90 Days with Jesus, Day 21: John 5:31-47: In Whom Do you Trust?
31″If I testify about myself, my testimony is not valid. 32There is another who testifies in my favor, and I know that his testimony about me is valid. 33″You have sent to John and he has testified to the truth. 34Not that I accept human testimony; but I mention it that you may be saved. 35John was a lamp that burned and gave light, and you chose for a time to enjoy his light. 36″I have testimony weightier than that of John. For the very work that the Father has given me to finish, and which I am doing, testifies that the Father has sent me. 37And the Father who sent me has himself testified concerning me. You have never heard his voice nor seen his form, 38nor does his word dwell in you, for you do not believe the one he sent. 39You diligently study the Scriptures because you think that by them you possess eternal life. These are the Scriptures that testify about me, 40yet you refuse to come to me to have life. 41″I do not accept praise from men, 42but I know you. I know that you do not have the love of God in your hearts. 43I have come in my Father’s name, and you do not accept me; but if someone else comes in his own name, you will accept him. 44How can you believe if you accept praise from one another, yet make no effort to obtain the praise that comes from the only God? 45″But do not think I will accuse you before the Father. Your accuser is Moses, on whom your hopes are set. 46If you believed Moses, you would believe me, for he wrote about me. 47But since you do not believe what he wrote, how are you going to believe what I say?”
Yesterday, I ended by noting that we need to understand how we can trust what Jesus was saying to be the truth. Let me begin today by saying the most obvious answer to the question: Everything that God did through Jesus he did in the context of history. In other words, it is verifiable. There were eyewitnesses. For example, the apostle Paul said one time that the Resurrected Jesus appeared to more than 500 people at one time (1 Corinthians 15). So God did not do something in secret, or behind a rock, or magically in the the hearts of a few. He did not send secret messages to individuals (as with Joseph Smith or Muhammad). He sent His Son, His One and Only Son, His Only Begotten Son, into the world of history. John said, ‘he camped among us’ (1:14). John also says something revealing in 1 John 1:1-4:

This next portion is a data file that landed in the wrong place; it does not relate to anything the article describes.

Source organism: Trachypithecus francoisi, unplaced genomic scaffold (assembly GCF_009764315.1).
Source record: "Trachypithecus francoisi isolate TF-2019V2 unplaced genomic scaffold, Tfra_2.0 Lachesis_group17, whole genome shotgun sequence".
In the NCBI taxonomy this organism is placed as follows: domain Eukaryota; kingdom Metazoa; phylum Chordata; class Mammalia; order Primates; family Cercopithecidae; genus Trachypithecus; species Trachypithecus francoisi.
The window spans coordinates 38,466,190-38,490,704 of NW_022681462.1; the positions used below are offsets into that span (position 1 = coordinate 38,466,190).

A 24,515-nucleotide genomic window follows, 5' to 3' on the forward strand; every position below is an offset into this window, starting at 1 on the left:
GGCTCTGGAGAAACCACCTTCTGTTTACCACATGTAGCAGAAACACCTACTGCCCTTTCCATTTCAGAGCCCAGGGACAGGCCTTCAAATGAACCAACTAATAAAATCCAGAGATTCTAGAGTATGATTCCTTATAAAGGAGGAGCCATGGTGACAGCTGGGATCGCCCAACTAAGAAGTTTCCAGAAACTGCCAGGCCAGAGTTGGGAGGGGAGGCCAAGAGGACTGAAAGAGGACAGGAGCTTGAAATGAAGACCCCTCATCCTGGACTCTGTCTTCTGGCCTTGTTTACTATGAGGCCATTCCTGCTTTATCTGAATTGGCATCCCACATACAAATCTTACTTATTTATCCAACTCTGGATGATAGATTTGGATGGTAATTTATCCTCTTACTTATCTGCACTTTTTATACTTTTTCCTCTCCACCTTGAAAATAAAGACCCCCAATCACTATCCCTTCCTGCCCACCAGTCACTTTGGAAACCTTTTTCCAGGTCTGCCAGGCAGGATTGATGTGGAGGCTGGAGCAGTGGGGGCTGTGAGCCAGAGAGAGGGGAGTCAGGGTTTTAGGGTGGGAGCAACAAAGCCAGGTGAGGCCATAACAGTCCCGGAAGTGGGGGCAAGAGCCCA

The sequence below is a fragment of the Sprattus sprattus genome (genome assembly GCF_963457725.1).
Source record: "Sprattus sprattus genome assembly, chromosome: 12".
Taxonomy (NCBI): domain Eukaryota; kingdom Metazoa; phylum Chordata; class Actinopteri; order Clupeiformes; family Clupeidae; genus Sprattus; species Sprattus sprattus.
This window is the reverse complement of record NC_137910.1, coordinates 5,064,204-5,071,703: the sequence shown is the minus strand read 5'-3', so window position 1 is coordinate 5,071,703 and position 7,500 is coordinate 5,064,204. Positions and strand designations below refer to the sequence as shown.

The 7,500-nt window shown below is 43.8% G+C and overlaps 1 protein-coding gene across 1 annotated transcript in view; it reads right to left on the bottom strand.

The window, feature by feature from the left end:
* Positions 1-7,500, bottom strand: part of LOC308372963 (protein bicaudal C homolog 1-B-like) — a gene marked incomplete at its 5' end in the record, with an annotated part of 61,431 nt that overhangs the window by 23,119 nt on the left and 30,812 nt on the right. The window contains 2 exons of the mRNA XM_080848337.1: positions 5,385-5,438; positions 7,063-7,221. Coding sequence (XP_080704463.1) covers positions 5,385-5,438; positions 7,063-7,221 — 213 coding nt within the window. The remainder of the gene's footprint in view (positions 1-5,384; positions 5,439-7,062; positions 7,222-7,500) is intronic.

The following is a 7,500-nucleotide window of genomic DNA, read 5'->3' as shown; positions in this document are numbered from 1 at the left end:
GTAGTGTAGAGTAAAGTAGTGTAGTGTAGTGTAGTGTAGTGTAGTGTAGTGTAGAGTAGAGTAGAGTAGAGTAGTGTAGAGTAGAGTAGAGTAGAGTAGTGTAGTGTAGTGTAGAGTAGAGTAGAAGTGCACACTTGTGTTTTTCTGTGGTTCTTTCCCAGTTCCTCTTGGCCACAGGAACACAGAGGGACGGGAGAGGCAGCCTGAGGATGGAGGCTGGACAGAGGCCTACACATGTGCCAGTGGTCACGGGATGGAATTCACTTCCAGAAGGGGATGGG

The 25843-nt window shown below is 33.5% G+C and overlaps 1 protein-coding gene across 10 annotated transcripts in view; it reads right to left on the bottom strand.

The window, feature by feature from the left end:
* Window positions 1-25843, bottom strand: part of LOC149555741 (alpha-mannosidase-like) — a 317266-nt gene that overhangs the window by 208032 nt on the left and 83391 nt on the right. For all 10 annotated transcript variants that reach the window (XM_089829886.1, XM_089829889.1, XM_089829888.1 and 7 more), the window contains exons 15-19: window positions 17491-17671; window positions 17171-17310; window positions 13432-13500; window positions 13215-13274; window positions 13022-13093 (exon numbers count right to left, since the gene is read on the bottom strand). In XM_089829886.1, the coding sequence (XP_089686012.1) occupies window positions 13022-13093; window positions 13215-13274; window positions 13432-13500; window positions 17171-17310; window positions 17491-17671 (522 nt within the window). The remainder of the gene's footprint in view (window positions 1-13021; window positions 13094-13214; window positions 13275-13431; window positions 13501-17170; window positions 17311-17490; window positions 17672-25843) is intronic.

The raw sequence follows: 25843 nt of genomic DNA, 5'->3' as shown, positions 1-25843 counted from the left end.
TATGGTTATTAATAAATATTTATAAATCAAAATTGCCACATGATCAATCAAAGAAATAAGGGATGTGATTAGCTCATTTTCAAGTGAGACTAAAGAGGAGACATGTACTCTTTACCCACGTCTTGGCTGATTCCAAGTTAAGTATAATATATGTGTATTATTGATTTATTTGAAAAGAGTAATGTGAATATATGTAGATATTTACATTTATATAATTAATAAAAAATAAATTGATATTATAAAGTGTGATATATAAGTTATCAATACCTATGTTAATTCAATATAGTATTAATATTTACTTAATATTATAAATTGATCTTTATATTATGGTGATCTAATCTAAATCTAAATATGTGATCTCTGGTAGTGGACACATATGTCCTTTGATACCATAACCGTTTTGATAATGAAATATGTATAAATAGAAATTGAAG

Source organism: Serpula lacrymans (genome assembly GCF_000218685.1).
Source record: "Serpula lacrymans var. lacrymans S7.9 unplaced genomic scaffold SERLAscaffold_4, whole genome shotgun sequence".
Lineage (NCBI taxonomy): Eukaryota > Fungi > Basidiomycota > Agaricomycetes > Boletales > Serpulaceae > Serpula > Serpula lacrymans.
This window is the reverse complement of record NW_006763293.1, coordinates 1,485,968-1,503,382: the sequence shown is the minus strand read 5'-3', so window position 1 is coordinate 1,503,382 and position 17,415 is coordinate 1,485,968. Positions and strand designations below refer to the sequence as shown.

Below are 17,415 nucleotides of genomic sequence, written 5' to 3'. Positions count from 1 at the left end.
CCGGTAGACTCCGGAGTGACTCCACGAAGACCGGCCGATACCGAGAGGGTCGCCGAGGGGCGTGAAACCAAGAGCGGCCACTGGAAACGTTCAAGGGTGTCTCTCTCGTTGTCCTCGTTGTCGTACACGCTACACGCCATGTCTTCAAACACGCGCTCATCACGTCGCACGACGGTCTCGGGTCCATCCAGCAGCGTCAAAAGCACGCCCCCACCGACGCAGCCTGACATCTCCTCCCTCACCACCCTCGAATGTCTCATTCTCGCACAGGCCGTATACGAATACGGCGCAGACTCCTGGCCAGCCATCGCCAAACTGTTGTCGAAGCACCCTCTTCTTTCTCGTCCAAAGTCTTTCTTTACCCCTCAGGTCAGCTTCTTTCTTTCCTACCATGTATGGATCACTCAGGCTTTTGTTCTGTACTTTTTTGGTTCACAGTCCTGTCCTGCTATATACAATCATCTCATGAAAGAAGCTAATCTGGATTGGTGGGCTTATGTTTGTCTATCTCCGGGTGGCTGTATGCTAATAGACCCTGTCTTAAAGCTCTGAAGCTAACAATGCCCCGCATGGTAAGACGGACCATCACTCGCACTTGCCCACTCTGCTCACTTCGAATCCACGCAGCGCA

1 That which was from the beginning, which we have heard, which we have seen with our eyes, which we have looked at and our hands have touched—this we proclaim concerning the Word of life. 2 The life appeared; we have seen it and testify to it, and we proclaim to you the eternal life, which was with the Father and has appeared to us. 3 We proclaim to you what we have seen and heard, so that you also may have fellowship with us. And our fellowship is with the Father and with his Son, Jesus Christ. 4 We write this to make our joy complete.
He is saying that Jesus was real, that he heard what Jesus said, he saw what Jesus did. Jesus was so close that John and the others could touch Jesus with their hands. In John’s other words, “The Word became flesh and dwelt among us.”
But, as important as history is, Jesus does not end with history. No, in fact he says that there are more witnesses who testify to him. He says as much, “If I testify about myself, my testimony is not valid.” However, he says, my contention is that I’m not the only one testifying about myself. “There is another who testifies in my favor, and I know that his testimony about me is valid.” He begins to lay out his case. First he says, “You have sent to John and he has testified to the truth. Not that I accept human testimony; but I mention it that you may be saved.” John the baptizer was the first testimony that Jesus mentions. Remember John’s testimony: “Behold, the Lamb of God who takes away the sins of the world.” This is what John said to people when he saw Jesus.
Second, Jesus says, “I have weightier testimony than John.” In other words, ‘If John’s testimony to you is not good enough, how about this: The very work the Father has given me to finish, and which I am doing, testifies that the Father has sent me.’ I do not happen to think that this merely refers to the miracles and the teaching and the breaking of the Pharisees’ Sabbath laws. Only later, when Jesus was on the cross dying for the sins of the world, did he say, “It is finished.” That was the primary work that Jesus was sent to finish. He tells us, that work I am doing, testifies that the Father sent me. This does not exclude [miraculous] signs, teaching, and breaking Sabbath rules, but these are certainly not the main idea. Still, it is important to note the very nature of the work that Jesus did on earth. Maybe it was not evident to them at the time, but I would think at the cross it would be. And there is certainly no excuse for such ignorance now.
Third, Jesus says, “And the Father who sent me has himself testified concerning me.” Jesus will spend significant time discussing the Father’s testimony in chapter 8. Perhaps here Jesus is referring to his baptism when the dove descended and the voice of God spoke. In John’s Gospel, this is only alluded to (1:32-34). FF Bruce suggests that John’s readers would, not his present hearers in the story, would be sufficiently familiar with the account of his baptism to ‘fill in the details.’ He also remembers Hebrews 1:1: “In the past God spoke to our forefathers through the prophets at many times and in various ways…” God has then testified about the coming Messiah and about Jesus in particular.